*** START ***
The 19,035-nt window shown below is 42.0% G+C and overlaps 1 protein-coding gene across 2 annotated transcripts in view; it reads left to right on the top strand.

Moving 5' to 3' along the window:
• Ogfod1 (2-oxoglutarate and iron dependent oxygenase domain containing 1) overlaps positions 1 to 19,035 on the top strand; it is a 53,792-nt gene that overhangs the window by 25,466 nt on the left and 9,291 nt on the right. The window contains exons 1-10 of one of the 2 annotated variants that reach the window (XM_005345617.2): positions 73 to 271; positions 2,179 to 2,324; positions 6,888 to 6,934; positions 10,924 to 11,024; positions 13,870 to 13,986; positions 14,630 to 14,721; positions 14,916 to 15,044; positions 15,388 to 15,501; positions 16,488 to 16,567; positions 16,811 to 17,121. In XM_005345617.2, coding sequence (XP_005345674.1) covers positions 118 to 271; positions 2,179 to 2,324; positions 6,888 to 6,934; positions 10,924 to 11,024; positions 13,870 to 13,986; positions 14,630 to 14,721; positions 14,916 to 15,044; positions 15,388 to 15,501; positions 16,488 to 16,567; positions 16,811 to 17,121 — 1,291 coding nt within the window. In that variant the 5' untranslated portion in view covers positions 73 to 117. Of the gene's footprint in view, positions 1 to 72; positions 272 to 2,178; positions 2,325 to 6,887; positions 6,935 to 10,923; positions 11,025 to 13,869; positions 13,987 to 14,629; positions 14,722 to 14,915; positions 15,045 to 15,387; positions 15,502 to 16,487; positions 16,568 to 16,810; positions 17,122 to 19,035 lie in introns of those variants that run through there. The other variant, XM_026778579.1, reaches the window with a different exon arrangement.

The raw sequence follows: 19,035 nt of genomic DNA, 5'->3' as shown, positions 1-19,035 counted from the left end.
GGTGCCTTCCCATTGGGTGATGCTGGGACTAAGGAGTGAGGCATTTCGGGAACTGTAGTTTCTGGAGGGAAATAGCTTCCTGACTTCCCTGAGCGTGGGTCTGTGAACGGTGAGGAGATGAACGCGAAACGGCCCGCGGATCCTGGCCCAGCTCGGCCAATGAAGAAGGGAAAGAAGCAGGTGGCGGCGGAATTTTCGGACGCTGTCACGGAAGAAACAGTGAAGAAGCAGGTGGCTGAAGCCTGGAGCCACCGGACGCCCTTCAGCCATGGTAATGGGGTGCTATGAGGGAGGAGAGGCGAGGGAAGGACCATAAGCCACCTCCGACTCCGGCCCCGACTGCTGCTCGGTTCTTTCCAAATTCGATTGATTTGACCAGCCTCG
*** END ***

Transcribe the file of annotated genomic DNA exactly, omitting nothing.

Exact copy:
The 19,035-nt window shown below is 42.0% G+C and overlaps 1 protein-coding gene across 2 annotated transcripts in view; it reads left to right on the top strand.

Moving 5' to 3' along the window:
• Ogfod1 (2-oxoglutarate and iron dependent oxygenase domain containing 1) overlaps positions 1 to 19,035 on the top strand; it is a 53,792-nt gene that overhangs the window by 25,466 nt on the left and 9,291 nt on the right. The window contains exons 1-10 of one of the 2 annotated variants that reach the window (XM_005345617.2): positions 73 to 271; positions 2,179 to 2,324; positions 6,888 to 6,934; positions 10,924 to 11,024; positions 13,870 to 13,986; positions 14,630 to 14,721; positions 14,916 to 15,044; positions 15,388 to 15,501; positions 16,488 to 16,567; positions 16,811 to 17,121. In XM_005345617.2, coding sequence (XP_005345674.1) covers positions 118 to 271; positions 2,179 to 2,324; positions 6,888 to 6,934; positions 10,924 to 11,024; positions 13,870 to 13,986; positions 14,630 to 14,721; positions 14,916 to 15,044; positions 15,388 to 15,501; positions 16,488 to 16,567; positions 16,811 to 17,121 — 1,291 coding nt within the window. In that variant the 5' untranslated portion in view covers positions 73 to 117. Of the gene's footprint in view, positions 1 to 72; positions 272 to 2,178; positions 2,325 to 6,887; positions 6,935 to 10,923; positions 11,025 to 13,869; positions 13,987 to 14,629; positions 14,722 to 14,915; positions 15,045 to 15,387; positions 15,502 to 16,487; positions 16,568 to 16,810; positions 17,122 to 19,035 lie in introns of those variants that run through there. The other variant, XM_026778579.1, reaches the window with a different exon arrangement.

The raw sequence follows: 19,035 nt of genomic DNA, 5'->3' as shown, positions 1-19,035 counted from the left end.
GGTGCCTTCCCATTGGGTGATGCTGGGACTAAGGAGTGAGGCATTTCGGGAACTGTAGTTTCTGGAGGGAAATAGCTTCCTGACTTCCCTGAGCGTGGGTCTGTGAACGGTGAGGAGATGAACGCGAAACGGCCCGCGGATCCTGGCCCAGCTCGGCCAATGAAGAAGGGAAAGAAGCAGGTGGCGGCGGAATTTTCGGACGCTGTCACGGAAGAAACAGTGAAGAAGCAGGTGGCTGAAGCCTGGAGCCACCGGACGCCCTTCAGCCATGGTAATGGGGTGCTATGAGGGAGGAGAGGCGAGGGAAGGACCATAAGCCACCTCCGACTCCGGCCCCGACTGCTGCTCGGTTCTTTCCAAATTCGATTGATTTGACCAGCCTCG